Cell Adhesion Molecules in Carcinoma Invasion and Metastasis

  • Barry L. Ziober
  • Joseph O. Humtsoe
  • Randall H. Kramer


The primary reason for treatment failure in patients with head and neck squamous cell carcinoma (HNSCC) is local tumor cell invasion. HNSCC invasion is a necessary component of metastasis where tumor cells infiltrate into adjacent tissues, degrading basement membranes and extracellular matrix (ECM), and ­disrupting tissue architecture. These adhesive interactions of integrins with their ECM ligands are important not only in physically modulating HNSCC migration and invasion, but also in regulating the pathways required for survival and continued tumor expansion. During tumor progression, tumor cells must overcome a hostile microenvironment that can include hypoxia, growth factor deprivation, and loss of adhesion to the ECM. A second class of receptors expressed in HNSCC, the cadherins, form intercellular adhesions and are also relevant to the invasive process. These cell–cell adhesions are responsible for forming stratifying cell layers, but also influence the differentiated state of the tumor cells, and tend to restrain invasion. In these epithelial tumors, cadherin engagement can promote cell survival by a process termed “synoikis” that involves the receptor tyrosine kinase, EGFR. The complex signaling pathways transduced by integrin and cadherin receptors are poorly understood but are known to coordinately regulate such diverse cellular processes as apoptosis, proliferation, and the invasive phenotype.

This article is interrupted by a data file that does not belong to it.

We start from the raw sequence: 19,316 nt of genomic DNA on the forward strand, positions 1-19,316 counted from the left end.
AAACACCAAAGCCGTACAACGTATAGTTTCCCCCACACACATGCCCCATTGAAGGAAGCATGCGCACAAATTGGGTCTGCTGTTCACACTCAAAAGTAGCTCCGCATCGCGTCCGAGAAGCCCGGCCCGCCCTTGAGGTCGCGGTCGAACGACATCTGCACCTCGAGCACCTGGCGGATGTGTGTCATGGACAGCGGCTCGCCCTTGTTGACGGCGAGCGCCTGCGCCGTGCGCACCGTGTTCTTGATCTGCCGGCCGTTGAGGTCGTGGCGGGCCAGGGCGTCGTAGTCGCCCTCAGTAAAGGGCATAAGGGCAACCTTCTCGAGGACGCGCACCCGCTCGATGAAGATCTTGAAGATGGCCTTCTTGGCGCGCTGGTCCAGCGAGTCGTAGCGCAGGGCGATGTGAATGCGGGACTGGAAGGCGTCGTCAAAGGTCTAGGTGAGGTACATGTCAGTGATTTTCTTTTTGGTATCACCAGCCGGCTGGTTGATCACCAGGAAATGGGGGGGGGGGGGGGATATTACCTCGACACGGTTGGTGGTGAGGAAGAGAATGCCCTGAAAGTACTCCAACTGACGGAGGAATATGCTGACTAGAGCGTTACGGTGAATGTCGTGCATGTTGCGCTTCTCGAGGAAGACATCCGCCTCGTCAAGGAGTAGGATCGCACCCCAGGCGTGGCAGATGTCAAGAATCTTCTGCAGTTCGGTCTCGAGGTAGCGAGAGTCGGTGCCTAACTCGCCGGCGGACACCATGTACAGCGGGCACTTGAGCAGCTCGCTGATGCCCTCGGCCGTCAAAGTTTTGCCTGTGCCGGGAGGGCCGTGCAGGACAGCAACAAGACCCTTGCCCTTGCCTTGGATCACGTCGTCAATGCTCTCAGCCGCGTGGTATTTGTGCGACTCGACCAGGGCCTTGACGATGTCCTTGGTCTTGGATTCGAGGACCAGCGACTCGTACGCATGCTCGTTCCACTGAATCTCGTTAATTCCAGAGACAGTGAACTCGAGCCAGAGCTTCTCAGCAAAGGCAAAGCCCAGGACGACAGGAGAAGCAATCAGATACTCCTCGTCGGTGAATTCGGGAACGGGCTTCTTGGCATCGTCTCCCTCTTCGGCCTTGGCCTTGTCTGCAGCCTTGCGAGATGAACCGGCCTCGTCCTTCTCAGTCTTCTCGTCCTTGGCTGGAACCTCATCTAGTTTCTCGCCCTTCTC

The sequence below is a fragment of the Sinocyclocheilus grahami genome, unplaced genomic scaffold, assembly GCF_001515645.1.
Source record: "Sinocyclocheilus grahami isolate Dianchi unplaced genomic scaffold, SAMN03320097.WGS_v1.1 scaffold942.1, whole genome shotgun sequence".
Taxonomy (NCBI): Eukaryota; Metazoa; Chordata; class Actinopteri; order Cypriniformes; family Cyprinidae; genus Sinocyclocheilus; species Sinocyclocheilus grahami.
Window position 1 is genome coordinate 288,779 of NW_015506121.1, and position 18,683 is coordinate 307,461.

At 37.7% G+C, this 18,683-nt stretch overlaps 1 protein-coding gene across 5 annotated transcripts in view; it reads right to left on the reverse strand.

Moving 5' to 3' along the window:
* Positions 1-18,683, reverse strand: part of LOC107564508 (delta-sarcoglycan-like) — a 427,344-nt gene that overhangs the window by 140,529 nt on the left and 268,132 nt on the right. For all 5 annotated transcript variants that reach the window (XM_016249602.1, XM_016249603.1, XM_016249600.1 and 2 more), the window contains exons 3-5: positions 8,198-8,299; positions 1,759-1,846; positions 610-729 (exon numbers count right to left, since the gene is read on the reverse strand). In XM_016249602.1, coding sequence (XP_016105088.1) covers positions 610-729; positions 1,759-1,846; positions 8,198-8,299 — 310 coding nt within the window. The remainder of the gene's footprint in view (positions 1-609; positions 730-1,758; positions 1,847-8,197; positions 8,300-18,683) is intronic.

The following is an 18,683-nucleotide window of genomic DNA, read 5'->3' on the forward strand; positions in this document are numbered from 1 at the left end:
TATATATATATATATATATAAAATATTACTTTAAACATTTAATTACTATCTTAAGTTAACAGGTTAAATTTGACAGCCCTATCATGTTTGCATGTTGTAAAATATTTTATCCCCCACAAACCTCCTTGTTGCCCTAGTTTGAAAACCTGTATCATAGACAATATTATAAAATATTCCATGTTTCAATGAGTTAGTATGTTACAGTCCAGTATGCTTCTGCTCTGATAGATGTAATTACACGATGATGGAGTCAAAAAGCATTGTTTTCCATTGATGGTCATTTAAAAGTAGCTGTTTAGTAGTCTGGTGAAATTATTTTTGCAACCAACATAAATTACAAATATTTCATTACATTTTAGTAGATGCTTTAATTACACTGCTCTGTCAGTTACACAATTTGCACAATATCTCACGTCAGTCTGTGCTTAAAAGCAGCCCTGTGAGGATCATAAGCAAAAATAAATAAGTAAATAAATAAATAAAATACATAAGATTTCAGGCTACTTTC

Squamous Cell Carcinoma Oral Squamous Cell Carcinoma Malignant Pleural Mesothelioma Bullous Pemphigoid Squamous Cell Carcinoma Cell 
These keywords were added by machine and not by the authors. This process is experimental and the keywords may be updated as the learning algorithm improves.


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Copyright information

© Springer Science+Business Media, LLC 2011

Authors and Affiliations

  • Barry L. Ziober
  • Joseph O. Humtsoe
  • Randall H. Kramer
    • 1
  1. 1.Department of Cell and Tissue BiologyUniversity of California San FranciscoSan FranciscoUSA

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